This appeal is without merit, and the interlocutory decree below must be affirmed.
By an Act approved August 20, 1906, the Legislature of Georgia declared unlawful certain agreements for the purchase or sale, for future delivery, of designated commodities, and made participation therein a misdemeanor. It also prohibited maintenance of an office where such agreements are offered, and specified what should constitute prima facie evidence of guilty connection therewith. Laws 1906, p. 95.
Appellees, Boykin and Lowry, are the Solicitor General and Sheriff of Fulton County, Georgia, charged respectively with the general duty of prosecuting and arresting offenders.
The District Court, three judges sitting, having heard the matter, concluded that the statute condemned gambling transactions only, did not affect interstate commerce, and that the proposed proceedings against appellants would not deprive them of any right. The request for preliminary injunction was accordingly refused, and this appeal followed. 3 Fed. (2d) 674.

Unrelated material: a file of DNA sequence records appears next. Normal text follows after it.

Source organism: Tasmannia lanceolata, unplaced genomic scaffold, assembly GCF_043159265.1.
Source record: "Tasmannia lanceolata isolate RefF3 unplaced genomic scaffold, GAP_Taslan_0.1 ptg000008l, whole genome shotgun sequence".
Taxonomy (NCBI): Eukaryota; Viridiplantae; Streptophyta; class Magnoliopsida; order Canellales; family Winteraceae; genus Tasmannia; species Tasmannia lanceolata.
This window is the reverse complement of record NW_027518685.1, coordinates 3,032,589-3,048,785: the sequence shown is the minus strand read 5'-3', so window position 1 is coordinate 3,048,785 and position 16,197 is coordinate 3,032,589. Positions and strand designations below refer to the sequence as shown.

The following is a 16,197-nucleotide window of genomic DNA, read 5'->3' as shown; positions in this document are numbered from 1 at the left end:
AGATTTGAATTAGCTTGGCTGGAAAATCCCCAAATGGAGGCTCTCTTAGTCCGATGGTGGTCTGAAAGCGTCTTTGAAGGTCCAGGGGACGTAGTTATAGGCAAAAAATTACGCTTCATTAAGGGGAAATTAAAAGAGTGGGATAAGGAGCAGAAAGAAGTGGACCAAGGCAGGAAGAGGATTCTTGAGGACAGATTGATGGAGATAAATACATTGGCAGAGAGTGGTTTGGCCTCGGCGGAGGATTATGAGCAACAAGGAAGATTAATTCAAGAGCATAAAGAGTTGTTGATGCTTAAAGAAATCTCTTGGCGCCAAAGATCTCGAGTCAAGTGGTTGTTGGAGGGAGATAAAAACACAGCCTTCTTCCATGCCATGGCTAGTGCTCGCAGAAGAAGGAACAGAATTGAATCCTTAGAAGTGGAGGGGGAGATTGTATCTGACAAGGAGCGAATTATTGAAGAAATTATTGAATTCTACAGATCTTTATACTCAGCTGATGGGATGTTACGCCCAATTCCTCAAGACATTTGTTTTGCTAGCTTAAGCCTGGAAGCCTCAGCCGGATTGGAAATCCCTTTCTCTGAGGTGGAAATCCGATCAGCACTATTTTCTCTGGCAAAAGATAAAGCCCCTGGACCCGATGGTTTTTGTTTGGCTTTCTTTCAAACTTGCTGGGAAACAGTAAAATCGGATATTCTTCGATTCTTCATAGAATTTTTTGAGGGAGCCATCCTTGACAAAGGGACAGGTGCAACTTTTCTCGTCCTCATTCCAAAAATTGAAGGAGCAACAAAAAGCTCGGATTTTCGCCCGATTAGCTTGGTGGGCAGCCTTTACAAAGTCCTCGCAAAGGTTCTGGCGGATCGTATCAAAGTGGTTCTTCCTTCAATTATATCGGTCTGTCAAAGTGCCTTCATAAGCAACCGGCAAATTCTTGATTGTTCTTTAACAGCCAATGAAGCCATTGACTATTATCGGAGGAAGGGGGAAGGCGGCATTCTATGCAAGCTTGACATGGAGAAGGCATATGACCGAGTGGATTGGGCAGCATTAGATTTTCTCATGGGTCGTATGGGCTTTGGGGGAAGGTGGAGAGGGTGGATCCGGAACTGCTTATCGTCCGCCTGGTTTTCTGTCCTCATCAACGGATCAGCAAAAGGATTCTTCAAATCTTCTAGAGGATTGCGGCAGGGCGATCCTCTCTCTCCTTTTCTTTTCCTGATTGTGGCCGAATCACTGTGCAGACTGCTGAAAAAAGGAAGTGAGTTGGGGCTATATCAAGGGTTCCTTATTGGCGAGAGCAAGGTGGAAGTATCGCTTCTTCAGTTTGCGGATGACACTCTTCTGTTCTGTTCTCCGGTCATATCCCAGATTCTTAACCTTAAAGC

The trial court discovered no necessity for the relief asked. The record discloses no adequate reason for a different conclusion here. There was no abuse of discretion.
Ex parte Young, 209 U.S. 123, and following cases have established the doctrine that when absolutely necessary for protection of constitutional rights courts of the United States have power to enjoin state officers from instituting criminal actions. But this may not be done except under extraordinary circumstances where the danger of irreparable loss is both great and immediate. Ordinarily, there should be no interference with such officers; primarily, they are charged with the duty of prosecuting offenders against the laws of the State and